Art imitates business

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Art imitates business

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Painter Peter Paul Rubens from the Baroque period was, in today’s terminology, very adept at “marketing art,” considering that fact that he sold many of his paintings to members of the royal family and nobility.
When backed up with orders from regular customers such as Philip IV, the king of Spain, he would put assistants and students on a “manufacturing line.”
At one point, he completed 56 masterpieces in a little more than a year. He used an ingenious tactic to put to rest rumors of plagiarism; he invited influential customers to his luxurious studio and allowed them to witness the process firsthand. He was a multitasking genius, dictating a letter to his assistant while effortlessly bringing a large painting to life. Rubens was a prolific painter who could paint an exuberant curve two-meters long with one stroke of the brush. (from “Art & Money: An Irreverent History” by Aubrey Menen).
Rubens was a unique character, as well. It was rare for an artist with Rubens’ exquisite talent to be blessed with business sense and flamboyance. Artists commonly embraced poverty and grief. Monet, for example, sent a destitute letter to his friend, writing, “I will give you 25 paintings for 500 francs. Please buy them now.”
Modern Korean artists Lee Jung-seop and Park Soo-keun had hard times making a living. Since they had no money to paint, Lee Jung-seop left drawings on the inside of the silver foil used in cigarette packs. Park Soo-keun made a living by drawing $5 portraits at the American Army PX.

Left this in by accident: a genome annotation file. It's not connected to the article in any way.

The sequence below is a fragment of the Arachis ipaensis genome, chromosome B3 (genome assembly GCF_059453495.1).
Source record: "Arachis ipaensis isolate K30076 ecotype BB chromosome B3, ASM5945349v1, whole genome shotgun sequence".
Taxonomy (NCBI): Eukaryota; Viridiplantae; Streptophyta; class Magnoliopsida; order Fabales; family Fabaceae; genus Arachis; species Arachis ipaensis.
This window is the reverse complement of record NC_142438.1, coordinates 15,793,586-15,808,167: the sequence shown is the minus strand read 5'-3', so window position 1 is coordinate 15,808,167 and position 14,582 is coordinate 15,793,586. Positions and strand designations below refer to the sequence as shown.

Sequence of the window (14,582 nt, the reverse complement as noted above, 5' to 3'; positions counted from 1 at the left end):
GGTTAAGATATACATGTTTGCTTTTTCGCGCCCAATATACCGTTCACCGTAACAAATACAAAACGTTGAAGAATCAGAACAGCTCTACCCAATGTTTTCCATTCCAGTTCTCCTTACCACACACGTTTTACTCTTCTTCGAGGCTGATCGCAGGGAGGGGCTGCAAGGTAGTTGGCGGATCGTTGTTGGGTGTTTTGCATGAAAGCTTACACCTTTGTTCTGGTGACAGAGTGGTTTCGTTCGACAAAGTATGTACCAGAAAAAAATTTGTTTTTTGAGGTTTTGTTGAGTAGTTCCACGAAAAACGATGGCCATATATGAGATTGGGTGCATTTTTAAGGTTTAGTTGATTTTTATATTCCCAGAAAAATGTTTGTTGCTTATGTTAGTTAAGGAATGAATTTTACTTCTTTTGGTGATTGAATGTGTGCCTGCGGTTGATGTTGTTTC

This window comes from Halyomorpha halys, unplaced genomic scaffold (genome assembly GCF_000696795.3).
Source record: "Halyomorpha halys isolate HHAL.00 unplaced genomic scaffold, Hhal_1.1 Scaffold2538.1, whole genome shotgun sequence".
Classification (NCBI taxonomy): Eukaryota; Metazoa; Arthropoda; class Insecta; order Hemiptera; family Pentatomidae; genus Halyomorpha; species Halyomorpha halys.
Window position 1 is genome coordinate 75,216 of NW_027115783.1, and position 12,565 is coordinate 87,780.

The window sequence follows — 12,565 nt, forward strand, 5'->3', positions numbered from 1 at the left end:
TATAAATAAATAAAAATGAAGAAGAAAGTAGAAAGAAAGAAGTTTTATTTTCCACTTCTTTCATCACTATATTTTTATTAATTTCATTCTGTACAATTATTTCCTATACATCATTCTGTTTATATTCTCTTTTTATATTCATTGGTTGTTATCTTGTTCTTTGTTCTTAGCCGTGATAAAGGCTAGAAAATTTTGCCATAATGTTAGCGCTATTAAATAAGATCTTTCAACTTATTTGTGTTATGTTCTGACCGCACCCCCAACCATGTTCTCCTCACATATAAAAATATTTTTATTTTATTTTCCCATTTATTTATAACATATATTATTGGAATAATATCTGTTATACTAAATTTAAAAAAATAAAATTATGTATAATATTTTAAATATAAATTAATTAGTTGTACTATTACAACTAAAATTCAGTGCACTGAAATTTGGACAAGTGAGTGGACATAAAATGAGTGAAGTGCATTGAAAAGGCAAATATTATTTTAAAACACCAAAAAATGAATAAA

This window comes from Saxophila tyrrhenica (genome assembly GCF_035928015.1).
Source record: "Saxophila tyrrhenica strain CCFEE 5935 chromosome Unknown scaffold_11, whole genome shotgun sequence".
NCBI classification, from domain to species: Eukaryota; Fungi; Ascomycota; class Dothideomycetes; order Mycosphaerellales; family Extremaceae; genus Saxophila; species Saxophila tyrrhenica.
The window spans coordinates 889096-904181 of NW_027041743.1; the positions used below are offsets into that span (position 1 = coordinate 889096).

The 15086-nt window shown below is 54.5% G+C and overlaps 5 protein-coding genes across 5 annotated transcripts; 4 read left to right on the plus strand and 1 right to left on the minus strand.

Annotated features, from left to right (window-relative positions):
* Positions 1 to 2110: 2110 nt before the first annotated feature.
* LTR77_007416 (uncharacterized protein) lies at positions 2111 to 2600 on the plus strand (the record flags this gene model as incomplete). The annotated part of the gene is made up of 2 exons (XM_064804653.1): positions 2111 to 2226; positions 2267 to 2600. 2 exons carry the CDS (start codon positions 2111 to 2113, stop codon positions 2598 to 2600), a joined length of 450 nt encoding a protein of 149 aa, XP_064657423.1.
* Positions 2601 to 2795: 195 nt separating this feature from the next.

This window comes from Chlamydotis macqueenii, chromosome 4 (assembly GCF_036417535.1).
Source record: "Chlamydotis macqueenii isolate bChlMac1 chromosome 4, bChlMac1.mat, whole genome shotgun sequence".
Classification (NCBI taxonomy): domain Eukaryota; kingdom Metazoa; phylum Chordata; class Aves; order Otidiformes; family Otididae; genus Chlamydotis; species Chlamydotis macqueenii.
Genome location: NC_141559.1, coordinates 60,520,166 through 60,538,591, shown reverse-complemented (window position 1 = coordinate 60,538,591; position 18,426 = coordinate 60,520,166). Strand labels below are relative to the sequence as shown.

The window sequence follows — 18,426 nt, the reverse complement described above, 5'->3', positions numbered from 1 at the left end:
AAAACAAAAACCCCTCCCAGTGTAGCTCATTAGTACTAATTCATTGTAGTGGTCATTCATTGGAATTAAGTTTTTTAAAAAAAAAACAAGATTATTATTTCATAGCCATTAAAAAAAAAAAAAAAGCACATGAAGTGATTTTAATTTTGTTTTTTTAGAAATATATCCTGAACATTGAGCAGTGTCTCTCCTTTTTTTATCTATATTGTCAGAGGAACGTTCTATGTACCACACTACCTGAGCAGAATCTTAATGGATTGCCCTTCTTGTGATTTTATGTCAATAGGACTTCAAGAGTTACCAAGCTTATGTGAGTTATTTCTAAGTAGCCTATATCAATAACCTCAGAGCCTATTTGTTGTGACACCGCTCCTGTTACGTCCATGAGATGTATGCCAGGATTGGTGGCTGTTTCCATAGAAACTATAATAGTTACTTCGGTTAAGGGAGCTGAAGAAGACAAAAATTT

The Korean art market is experiencing its third wave of popularity following the apartment construction boom of the 1970s and the art boom of the early 1990s following reverberations from the 1988 Seoul Olympics.
According to Insadong vernacular, investors have begun to “pour money” into the art market. The individual works of Park Soo-keun, Kim Hwan-gi and Lee Jung-seop have sold for more than a million dollars at public auctions. The “Big 3” Korean artists have joined the million-dollar club. The art world is vibrant for the first time in a long time.
Artists, collectors, businesses, galleries and auctioneers should take this opportunity to clear up the imbroglio surrounding the pricing of paintings. Although they have far to go to reach the standards established by Christie’s or Sotheby’s, an art system where the principle of supply and demand is adequately in place must be established.
This will create a world where business-minded artists such as Rubens, as well as maladroit artists like Monet and Lee Jung-seop, can all thrive.

*The writer is a deputy business editor of the JoongAng Ilbo.

By Hong Seung-il [hongsi@joongang.co.kr]

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